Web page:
Thursday, August 12, 2010

My Grade Point, and S.A.T. Scores? REALLY

While trolling about the internet and the number of Social Sites I use: LinkedIn, FaceBook, Buzz I stumbled upon a job listing for Google. Looking for somebody in the Sales Department in Mountain View to do Partner Sales-Technical Account Management.

I followed the link and filled in my first GoogleJobs application/resume/posting. Now I am a little disappointed that I did find that I had to post my G.P.A. which is really quite poor (2.72 I think I actually have long forgotten what my G.P.A. was) and My S.A.T. Scores (I recall that I had an 1100 +/- 50 points), but that was 15 and 22 years ago.

Just how these metrics track to the potential I have to support a company like Google, is well beyond me. In fact, I am quite certain they are well beyond relevancy. The only interesting thing about my grades in University is that I got them, and they let me out anyway; And that since then I have been employed, despite them, and succeeded well beyond what some people would have assumed possible with those types of numbers.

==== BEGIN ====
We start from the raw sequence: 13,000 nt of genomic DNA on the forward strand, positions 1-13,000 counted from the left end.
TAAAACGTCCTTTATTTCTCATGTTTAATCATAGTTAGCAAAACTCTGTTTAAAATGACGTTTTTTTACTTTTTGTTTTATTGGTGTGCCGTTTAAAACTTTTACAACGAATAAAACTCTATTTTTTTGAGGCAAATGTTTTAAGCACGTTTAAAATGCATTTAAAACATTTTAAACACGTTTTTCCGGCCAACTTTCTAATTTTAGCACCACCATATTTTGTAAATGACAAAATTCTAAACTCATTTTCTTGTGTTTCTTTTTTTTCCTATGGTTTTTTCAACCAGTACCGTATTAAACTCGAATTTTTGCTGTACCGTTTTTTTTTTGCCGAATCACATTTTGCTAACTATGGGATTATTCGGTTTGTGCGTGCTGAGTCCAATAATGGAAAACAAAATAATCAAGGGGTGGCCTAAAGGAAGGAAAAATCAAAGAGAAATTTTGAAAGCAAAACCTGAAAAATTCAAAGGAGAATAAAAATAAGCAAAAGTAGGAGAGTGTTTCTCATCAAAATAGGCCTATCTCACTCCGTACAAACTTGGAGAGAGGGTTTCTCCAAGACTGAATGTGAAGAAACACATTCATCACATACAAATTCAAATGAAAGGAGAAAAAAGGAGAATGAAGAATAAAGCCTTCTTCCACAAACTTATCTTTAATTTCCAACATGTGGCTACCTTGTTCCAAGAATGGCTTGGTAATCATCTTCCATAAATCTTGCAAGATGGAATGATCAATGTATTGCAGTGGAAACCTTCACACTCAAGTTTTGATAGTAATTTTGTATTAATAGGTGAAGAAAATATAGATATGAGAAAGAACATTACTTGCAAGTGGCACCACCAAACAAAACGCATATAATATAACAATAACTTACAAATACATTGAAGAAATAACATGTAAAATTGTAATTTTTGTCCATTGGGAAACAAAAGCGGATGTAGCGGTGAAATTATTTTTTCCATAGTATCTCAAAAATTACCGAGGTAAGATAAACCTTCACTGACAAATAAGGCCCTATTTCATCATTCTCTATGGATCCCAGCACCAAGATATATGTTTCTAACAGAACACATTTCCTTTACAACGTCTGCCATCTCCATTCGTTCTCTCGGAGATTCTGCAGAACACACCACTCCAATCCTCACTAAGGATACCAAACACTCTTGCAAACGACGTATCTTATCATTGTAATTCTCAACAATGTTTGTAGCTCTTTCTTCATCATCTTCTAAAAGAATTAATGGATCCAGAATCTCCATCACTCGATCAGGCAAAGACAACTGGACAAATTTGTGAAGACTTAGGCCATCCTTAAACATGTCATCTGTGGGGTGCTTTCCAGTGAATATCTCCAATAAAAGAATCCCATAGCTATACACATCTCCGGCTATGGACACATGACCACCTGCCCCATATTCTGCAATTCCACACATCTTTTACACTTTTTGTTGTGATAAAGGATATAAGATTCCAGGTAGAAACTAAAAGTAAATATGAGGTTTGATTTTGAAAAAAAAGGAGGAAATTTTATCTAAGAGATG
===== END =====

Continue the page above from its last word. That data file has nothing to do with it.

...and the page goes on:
Maybe more important would be the trend (not visible in a single number) of the Grades:

  1. 3.0 freshman
  2. 2.0 sophomore
  3. 1.2 sophomore
  4. 2.2 junior
  5. 2.7 junior
  6. 3.1 senior
  7. 3.2 senior

But then I would have to expose that I was a really poor student at first, then a lost student for a few years, but finished (a miracle on it own) and actually finished strong, once I found my niche--Technical Training and Communication about Technical Content. Oh and yes, that is just under 7 full years to graduate from Michigan Tech (which in my defense has accepted the fact that they are a 5 year school, and that explains at least 1 of the extra years).

What makes good employees after all?
  • Grades? (not good for me)
  • Test Scores? (not great, but not bad)
  • Good looks? (Rats!)
  • Height? (Ouch, that would suck)
  • Ability to survive adversity? (Hey, I used to suck but look at me now!)

I hope that Google, or whoever we try to find work with in the future, will recognize whether or not they are creating for themselves a "quarterback problem" when trying to fill their jobs. At least long enough to get our foot in. At least then the rest is up to us in the present--just how it should be.

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